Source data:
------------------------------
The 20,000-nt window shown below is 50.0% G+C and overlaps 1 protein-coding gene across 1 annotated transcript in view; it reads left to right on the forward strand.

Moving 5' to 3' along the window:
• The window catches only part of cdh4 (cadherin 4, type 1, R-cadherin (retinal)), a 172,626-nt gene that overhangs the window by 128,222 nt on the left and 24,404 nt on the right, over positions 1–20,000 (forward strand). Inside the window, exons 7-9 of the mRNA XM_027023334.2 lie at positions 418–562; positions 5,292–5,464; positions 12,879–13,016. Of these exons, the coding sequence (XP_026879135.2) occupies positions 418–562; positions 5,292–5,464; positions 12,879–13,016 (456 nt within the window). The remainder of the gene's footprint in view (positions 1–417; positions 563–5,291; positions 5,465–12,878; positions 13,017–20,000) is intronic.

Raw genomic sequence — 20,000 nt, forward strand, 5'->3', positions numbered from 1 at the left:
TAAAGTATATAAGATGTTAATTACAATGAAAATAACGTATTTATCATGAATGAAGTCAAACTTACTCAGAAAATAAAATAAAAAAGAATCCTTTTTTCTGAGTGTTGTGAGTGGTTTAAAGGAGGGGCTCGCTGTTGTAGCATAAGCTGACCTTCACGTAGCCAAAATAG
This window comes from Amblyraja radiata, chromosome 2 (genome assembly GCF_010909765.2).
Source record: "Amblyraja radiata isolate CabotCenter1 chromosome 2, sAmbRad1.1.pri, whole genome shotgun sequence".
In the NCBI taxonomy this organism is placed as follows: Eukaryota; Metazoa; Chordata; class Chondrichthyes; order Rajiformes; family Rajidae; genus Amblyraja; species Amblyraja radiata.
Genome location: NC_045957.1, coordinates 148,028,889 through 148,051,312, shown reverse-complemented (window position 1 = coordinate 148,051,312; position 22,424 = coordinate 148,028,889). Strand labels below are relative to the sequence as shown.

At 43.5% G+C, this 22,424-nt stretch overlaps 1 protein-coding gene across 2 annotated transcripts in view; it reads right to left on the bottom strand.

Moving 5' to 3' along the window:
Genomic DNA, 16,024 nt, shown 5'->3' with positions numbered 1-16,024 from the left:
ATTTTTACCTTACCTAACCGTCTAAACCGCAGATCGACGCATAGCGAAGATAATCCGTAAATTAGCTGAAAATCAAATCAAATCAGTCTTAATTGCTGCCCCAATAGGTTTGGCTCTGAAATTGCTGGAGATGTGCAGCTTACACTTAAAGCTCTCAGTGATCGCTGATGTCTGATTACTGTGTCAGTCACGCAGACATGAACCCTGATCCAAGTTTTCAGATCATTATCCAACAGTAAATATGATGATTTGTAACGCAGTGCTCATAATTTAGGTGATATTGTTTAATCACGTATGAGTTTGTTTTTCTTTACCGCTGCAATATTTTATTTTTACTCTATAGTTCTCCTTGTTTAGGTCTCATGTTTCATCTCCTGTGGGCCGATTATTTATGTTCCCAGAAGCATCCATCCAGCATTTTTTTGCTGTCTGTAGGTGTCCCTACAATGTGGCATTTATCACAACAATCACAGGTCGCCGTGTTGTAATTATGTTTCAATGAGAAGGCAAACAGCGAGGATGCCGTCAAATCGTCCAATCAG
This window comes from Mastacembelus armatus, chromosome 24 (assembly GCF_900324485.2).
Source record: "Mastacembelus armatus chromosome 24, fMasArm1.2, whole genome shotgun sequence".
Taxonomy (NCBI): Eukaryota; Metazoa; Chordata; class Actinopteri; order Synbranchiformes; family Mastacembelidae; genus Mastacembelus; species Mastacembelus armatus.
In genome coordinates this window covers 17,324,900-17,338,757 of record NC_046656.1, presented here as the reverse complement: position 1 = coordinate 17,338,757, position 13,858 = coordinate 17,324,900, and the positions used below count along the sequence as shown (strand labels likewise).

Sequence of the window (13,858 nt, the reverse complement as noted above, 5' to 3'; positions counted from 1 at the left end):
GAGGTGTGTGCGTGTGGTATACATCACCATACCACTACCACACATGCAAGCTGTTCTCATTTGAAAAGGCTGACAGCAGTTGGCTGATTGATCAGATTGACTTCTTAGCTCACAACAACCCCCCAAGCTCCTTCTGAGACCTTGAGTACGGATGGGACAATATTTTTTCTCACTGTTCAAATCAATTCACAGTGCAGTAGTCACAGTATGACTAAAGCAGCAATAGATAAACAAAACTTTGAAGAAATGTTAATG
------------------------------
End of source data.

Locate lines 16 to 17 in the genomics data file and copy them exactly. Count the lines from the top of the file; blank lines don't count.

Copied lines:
Taxonomy (NCBI): Eukaryota; Metazoa; Chordata; class Actinopteri; order Synbranchiformes; family Mastacembelidae; genus Mastacembelus; species Mastacembelus armatus.
In genome coordinates this window covers 17,324,900-17,338,757 of record NC_046656.1, presented here as the reverse complement: position 1 = coordinate 17,338,757, position 13,858 = coordinate 17,324,900, and the positions used below count along the sequence as shown (strand labels likewise).